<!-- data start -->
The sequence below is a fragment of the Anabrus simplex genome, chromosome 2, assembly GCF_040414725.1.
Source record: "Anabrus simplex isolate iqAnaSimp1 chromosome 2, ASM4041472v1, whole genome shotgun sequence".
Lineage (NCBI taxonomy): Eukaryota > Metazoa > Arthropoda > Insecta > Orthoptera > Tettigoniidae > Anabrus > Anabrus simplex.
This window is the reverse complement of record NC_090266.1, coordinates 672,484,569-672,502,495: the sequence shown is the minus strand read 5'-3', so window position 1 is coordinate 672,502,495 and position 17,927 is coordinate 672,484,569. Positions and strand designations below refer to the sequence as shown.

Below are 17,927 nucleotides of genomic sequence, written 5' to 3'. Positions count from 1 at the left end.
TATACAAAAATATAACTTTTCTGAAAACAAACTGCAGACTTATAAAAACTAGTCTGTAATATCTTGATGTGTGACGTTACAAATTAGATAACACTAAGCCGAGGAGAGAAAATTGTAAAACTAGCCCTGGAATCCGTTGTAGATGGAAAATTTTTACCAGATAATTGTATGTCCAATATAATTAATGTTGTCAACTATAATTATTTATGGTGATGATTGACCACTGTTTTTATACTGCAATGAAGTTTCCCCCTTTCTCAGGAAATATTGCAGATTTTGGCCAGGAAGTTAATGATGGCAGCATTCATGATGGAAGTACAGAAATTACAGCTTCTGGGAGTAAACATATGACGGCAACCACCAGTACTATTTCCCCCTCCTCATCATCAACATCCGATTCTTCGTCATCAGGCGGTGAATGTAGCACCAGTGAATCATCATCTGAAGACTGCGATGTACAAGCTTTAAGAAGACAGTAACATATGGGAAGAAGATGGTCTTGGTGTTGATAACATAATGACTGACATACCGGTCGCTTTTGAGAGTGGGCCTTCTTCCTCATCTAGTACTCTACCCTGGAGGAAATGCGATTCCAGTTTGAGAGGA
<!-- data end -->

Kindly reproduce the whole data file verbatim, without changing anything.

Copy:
The sequence below is a fragment of the Anabrus simplex genome, chromosome 2, assembly GCF_040414725.1.
Source record: "Anabrus simplex isolate iqAnaSimp1 chromosome 2, ASM4041472v1, whole genome shotgun sequence".
Lineage (NCBI taxonomy): Eukaryota > Metazoa > Arthropoda > Insecta > Orthoptera > Tettigoniidae > Anabrus > Anabrus simplex.
This window is the reverse complement of record NC_090266.1, coordinates 672,484,569-672,502,495: the sequence shown is the minus strand read 5'-3', so window position 1 is coordinate 672,502,495 and position 17,927 is coordinate 672,484,569. Positions and strand designations below refer to the sequence as shown.

Below are 17,927 nucleotides of genomic sequence, written 5' to 3'. Positions count from 1 at the left end.
TATACAAAAATATAACTTTTCTGAAAACAAACTGCAGACTTATAAAAACTAGTCTGTAATATCTTGATGTGTGACGTTACAAATTAGATAACACTAAGCCGAGGAGAGAAAATTGTAAAACTAGCCCTGGAATCCGTTGTAGATGGAAAATTTTTACCAGATAATTGTATGTCCAATATAATTAATGTTGTCAACTATAATTATTTATGGTGATGATTGACCACTGTTTTTATACTGCAATGAAGTTTCCCCCTTTCTCAGGAAATATTGCAGATTTTGGCCAGGAAGTTAATGATGGCAGCATTCATGATGGAAGTACAGAAATTACAGCTTCTGGGAGTAAACATATGACGGCAACCACCAGTACTATTTCCCCCTCCTCATCATCAACATCCGATTCTTCGTCATCAGGCGGTGAATGTAGCACCAGTGAATCATCATCTGAAGACTGCGATGTACAAGCTTTAAGAAGACAGTAACATATGGGAAGAAGATGGTCTTGGTGTTGATAACATAATGACTGACATACCGGTCGCTTTTGAGAGTGGGCCTTCTTCCTCATCTAGTACTCTACCCTGGAGGAAATGCGATTCCAGTTTGAGAGGA